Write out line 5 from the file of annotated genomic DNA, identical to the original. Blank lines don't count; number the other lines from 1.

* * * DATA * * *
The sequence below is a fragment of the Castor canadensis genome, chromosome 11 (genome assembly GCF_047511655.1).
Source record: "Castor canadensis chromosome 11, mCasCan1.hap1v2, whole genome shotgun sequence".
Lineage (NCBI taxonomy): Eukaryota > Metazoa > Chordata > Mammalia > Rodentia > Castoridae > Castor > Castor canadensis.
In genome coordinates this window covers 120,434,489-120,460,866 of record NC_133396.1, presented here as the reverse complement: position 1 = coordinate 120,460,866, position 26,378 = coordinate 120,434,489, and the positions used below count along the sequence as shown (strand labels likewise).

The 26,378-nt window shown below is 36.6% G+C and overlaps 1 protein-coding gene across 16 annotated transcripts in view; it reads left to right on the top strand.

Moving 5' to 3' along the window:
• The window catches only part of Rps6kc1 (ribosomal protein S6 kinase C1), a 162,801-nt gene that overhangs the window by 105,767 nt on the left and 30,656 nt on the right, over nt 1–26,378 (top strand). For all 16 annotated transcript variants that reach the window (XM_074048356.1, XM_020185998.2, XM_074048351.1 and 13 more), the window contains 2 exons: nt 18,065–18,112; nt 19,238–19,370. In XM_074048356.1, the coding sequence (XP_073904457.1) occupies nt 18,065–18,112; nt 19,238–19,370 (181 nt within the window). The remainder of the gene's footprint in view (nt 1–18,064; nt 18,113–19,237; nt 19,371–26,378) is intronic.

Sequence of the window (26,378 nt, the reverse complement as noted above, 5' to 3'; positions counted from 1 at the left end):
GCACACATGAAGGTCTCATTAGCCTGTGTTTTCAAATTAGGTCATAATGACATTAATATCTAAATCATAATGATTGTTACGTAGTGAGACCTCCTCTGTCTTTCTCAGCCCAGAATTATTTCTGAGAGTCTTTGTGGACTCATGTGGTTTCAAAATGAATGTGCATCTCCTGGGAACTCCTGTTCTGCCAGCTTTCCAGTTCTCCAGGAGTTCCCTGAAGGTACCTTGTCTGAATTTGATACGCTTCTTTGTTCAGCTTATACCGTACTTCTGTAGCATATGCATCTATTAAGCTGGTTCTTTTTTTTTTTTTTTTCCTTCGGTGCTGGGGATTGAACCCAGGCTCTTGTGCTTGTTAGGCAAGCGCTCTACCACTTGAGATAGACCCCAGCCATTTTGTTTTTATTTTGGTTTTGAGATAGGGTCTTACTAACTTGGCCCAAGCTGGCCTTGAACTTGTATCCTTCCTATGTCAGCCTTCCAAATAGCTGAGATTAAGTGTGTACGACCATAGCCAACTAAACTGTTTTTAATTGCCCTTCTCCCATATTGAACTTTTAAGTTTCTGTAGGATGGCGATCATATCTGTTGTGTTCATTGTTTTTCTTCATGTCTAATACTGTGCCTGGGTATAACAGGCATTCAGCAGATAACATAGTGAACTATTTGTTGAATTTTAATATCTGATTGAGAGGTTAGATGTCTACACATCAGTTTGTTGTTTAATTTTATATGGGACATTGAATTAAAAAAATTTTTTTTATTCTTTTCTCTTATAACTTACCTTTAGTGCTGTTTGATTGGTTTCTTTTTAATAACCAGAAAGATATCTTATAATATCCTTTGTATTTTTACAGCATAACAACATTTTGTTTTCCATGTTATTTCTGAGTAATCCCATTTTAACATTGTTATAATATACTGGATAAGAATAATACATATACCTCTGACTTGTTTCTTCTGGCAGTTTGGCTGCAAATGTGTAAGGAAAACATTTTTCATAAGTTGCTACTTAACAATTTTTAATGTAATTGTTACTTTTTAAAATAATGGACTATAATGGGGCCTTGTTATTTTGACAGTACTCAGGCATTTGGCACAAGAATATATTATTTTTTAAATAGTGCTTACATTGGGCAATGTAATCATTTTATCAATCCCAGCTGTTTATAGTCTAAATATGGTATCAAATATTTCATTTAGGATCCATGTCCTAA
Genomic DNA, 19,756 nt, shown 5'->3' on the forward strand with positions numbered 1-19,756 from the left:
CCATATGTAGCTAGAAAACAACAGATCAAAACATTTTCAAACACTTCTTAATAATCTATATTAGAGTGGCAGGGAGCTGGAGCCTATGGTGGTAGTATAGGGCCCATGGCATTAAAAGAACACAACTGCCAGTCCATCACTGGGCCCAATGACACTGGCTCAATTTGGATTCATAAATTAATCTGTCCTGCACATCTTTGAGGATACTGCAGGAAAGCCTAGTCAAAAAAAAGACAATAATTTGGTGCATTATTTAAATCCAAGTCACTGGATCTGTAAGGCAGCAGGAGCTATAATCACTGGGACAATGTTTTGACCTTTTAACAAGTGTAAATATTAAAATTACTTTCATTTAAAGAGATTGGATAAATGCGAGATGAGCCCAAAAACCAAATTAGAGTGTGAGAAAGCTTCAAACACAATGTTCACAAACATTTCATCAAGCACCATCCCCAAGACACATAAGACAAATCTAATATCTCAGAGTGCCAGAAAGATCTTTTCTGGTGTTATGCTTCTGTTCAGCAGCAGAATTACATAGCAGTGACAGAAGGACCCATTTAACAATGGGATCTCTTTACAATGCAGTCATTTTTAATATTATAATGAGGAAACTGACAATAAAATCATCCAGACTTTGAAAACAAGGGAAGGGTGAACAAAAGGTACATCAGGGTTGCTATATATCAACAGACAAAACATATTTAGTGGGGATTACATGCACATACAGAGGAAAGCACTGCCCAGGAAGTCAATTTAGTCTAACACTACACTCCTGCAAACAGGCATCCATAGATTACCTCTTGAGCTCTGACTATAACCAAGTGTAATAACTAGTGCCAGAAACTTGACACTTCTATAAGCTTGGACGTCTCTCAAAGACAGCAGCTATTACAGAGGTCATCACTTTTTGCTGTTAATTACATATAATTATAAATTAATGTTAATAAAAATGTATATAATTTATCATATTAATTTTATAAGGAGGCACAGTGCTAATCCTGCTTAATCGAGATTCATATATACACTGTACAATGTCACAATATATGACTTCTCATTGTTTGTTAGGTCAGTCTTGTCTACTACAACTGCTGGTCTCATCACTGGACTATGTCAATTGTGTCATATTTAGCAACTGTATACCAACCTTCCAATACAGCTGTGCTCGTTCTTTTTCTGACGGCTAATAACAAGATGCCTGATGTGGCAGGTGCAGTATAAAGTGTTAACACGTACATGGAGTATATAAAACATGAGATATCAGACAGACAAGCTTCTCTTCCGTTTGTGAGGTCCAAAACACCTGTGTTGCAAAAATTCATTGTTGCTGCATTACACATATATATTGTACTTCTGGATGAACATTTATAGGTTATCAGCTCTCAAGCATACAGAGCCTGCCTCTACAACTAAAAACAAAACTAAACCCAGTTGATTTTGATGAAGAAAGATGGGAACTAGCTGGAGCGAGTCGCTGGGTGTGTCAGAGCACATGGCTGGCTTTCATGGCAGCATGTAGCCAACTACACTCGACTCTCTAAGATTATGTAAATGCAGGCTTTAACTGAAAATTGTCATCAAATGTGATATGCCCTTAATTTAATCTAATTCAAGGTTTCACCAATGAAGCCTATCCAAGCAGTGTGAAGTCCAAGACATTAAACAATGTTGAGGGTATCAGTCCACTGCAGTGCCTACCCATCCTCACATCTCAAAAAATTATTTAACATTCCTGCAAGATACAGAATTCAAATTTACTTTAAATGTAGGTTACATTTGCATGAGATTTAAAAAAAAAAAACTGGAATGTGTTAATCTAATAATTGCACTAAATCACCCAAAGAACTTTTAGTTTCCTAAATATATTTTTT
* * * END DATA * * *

The 26,378-nt window shown below is 36.6% G+C and overlaps 1 protein-coding gene across 16 annotated transcripts in view; it reads left to right on the top strand.